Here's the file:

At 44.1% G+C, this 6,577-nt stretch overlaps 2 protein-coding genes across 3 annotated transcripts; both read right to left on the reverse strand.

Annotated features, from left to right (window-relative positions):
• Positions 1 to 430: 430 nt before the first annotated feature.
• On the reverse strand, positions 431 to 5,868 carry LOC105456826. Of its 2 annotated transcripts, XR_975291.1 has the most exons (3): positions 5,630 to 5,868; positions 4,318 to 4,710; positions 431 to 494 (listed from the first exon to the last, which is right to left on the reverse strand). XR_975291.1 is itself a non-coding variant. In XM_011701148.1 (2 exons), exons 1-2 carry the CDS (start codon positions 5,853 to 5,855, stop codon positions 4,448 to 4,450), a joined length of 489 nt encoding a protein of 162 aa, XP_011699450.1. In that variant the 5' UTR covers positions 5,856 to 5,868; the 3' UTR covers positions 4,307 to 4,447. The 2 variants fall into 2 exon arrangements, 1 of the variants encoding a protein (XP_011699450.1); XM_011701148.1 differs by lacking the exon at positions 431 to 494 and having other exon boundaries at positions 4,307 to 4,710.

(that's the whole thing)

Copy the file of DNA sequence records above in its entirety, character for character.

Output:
At 44.1% G+C, this 6,577-nt stretch overlaps 2 protein-coding genes across 3 annotated transcripts; both read right to left on the reverse strand.

Annotated features, from left to right (window-relative positions):
• Positions 1 to 430: 430 nt before the first annotated feature.
• On the reverse strand, positions 431 to 5,868 carry LOC105456826. Of its 2 annotated transcripts, XR_975291.1 has the most exons (3): positions 5,630 to 5,868; positions 4,318 to 4,710; positions 431 to 494 (listed from the first exon to the last, which is right to left on the reverse strand). XR_975291.1 is itself a non-coding variant. In XM_011701148.1 (2 exons), exons 1-2 carry the CDS (start codon positions 5,853 to 5,855, stop codon positions 4,448 to 4,450), a joined length of 489 nt encoding a protein of 162 aa, XP_011699450.1. In that variant the 5' UTR covers positions 5,856 to 5,868; the 3' UTR covers positions 4,307 to 4,447. The 2 variants fall into 2 exon arrangements, 1 of the variants encoding a protein (XP_011699450.1); XM_011701148.1 differs by lacking the exon at positions 431 to 494 and having other exon boundaries at positions 4,307 to 4,710.